When the Government stopped funding School Sports Partnerships (SSPs), Vincent Brittain was so enraged he helped to start a national petition, securing 660,000 signatures, in an attempt to keep them going across the country.
Vincent worked for the South West Lincolnshire School Sports Partnership at the time and he had seen how important it was in giving support to school sport and PE locally.
He was desperate to continue the work the SSPs were carrying out and so in 2011 he launched Inspire+, a Grantham-based charity which provides support to schools in the development of PE, sport and leadership opportunities. It is the nation’s first Government-funded initiative to evolve into an independent sports charity and supports 45 primary and secondary schools in the Grantham area.
Can you outline some of the work the charity carries out locally?
We provide comprehensive teacher training support to give teachers more confidence in teaching PE and school sports. We have a coaching programme where we go into schools to upskill teachers and support after-school clubs. Then there is the Inspire+ Legacy Challenge where we get young people to get involved in more physical activities and live healthier lifestyles. 27,000 young people have participated in this particular scheme. We also train young people to become Playground Leaders and Young Ambassadors.
Are there any examples you can highlight where the charity has helped young people?
We are always getting information from parents about how their children have benefited from what we do. One memorable one involved a girl who attends Great Ponton School who was in a party of 30 talented young people we took over to the University of Lincoln for several workshops. She is a talented dancer but suffered from a lack of confidence. But after the workshops she won gold and silver medals in a competition and her father has texted me to say she has auditioned for the Royal Ballet School.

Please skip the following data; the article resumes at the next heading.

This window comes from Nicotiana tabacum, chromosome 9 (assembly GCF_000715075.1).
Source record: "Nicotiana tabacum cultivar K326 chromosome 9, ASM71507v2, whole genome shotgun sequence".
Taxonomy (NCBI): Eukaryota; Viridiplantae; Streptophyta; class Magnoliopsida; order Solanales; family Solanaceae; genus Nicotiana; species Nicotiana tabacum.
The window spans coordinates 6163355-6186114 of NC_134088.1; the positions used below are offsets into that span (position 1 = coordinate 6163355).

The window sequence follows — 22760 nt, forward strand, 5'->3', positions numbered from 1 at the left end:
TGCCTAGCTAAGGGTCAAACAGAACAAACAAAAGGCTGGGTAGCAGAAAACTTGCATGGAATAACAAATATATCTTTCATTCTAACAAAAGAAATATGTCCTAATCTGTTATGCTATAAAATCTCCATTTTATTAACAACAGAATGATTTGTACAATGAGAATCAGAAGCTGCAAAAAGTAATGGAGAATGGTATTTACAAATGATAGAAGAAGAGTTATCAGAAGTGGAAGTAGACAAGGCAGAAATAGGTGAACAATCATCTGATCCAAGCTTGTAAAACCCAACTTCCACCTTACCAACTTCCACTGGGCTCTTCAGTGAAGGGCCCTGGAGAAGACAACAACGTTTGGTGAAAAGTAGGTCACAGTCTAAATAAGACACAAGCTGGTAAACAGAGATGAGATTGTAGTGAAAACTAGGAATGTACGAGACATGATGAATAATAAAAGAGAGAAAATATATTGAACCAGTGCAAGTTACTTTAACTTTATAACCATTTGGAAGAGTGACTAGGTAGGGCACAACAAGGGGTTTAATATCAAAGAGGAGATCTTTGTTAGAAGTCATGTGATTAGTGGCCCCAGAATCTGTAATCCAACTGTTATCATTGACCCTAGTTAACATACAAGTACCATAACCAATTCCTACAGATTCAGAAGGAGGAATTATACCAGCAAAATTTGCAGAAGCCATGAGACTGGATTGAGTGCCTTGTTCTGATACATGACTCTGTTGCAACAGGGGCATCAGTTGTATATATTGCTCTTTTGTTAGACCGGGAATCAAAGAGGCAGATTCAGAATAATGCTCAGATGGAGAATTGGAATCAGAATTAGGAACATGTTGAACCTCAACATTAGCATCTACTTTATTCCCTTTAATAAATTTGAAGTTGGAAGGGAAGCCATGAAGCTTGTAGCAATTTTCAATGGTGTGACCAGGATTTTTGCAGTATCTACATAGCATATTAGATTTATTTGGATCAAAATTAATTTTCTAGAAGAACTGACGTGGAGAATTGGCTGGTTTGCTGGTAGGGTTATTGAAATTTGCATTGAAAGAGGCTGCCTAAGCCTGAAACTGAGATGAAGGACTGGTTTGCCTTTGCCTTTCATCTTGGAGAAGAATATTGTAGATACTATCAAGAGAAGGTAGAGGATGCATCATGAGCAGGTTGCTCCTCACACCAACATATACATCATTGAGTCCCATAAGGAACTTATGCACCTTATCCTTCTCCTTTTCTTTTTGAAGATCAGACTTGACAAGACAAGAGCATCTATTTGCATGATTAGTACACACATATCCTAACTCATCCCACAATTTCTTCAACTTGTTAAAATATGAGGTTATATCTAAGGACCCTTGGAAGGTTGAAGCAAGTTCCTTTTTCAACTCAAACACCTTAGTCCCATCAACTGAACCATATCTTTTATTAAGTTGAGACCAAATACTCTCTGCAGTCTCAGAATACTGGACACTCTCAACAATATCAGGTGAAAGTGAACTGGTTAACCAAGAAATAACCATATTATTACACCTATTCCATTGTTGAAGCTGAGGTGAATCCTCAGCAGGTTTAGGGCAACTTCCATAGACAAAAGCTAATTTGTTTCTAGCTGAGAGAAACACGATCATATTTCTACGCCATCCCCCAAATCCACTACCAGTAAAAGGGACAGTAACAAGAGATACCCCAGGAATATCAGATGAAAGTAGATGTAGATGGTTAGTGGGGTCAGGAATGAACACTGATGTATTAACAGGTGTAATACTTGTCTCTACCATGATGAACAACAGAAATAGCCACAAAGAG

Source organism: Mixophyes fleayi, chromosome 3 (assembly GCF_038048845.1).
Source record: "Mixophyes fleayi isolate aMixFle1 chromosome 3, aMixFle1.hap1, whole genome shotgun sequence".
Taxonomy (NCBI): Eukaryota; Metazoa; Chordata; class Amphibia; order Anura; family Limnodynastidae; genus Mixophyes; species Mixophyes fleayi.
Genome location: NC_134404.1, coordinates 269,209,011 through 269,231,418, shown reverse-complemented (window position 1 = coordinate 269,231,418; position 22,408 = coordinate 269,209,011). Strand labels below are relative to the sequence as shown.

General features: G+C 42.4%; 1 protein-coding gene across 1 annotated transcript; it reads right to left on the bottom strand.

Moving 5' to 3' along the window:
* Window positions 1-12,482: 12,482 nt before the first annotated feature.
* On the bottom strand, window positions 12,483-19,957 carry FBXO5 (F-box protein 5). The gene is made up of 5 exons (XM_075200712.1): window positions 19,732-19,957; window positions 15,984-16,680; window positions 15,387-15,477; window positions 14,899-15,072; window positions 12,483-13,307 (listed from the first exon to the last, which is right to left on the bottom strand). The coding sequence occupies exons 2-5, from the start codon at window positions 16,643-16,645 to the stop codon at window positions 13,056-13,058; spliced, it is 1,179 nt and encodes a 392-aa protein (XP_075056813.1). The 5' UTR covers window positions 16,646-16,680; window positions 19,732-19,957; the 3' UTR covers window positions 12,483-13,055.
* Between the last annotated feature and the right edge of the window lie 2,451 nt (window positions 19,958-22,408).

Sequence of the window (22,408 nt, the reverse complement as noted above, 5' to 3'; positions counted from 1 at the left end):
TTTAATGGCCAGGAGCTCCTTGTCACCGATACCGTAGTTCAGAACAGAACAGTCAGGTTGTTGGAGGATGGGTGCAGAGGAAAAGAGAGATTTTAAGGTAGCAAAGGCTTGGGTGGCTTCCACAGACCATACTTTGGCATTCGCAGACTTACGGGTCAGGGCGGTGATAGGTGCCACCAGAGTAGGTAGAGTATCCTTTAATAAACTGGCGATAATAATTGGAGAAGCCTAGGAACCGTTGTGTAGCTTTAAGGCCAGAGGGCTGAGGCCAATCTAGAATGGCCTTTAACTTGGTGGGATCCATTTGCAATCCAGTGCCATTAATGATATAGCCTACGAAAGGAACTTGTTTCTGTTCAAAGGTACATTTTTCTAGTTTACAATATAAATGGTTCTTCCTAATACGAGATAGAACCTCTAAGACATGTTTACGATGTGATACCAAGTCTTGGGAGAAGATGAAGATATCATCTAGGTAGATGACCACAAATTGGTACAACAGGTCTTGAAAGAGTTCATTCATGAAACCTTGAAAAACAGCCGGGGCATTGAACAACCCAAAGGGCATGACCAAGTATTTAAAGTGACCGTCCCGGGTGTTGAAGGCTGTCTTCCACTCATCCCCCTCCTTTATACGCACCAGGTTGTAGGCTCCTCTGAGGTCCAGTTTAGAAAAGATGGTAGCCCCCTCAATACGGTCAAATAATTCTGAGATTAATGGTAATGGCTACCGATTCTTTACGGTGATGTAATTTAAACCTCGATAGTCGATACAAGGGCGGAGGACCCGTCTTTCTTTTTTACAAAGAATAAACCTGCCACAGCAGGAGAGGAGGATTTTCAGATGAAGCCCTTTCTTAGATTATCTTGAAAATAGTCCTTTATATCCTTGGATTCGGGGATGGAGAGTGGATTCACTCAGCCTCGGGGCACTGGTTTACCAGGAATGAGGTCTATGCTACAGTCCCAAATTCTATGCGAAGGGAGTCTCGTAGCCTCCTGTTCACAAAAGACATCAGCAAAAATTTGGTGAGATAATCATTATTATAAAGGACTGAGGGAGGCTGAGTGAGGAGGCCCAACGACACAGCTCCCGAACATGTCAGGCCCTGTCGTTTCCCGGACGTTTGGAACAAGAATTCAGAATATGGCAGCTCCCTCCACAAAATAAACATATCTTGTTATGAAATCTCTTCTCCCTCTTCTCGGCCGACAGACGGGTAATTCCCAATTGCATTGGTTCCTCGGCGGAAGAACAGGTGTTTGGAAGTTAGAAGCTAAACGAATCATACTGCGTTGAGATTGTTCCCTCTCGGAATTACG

Are you surprised how quickly the charity has developed?
I feel very proud that we are able to provide these services because they wouldn’t have been provided following the Government funding cut for the School Sport Partnerships. It has grown from something I started myself to become what I am told is Britain’s first independent sports charity. We have a base at Belton Lane Primary School and we now have seven core staff and a team of sports coaches.
What is your background and how did you get involved in this type of work?
I left school at 16 and became a professional footballer with Luton Town, who were then playing in the top levels of the Football League in the early 1990s. One of the players, John Hartson (who went on to play for Arsenal, West Ham and Celtic), is still a good friend. I was released by the club and went back to education and got a degree. I worked in sports development for Peterborough City Council before joining the South West Lincolnshire School Sports Partnership.
What are your aims for the future with the charity?
One of the things we are particularly excited about is the Legacy Challenge we have produced to encourage young people to lead healthier lifestyles. It has had Government funding through public health and we are in talks for it to be rolled out nationally. I am excited about the future because I feel I have the best job in the world. I thought my career was over when I didn’t make it as a footballer. I have some football friends who are multi-millionaires but I can honestly say I wouldn’t change a thing about how life has turned out for me. Every day I know I am making a positive contribution to the community and changing young people’s lives.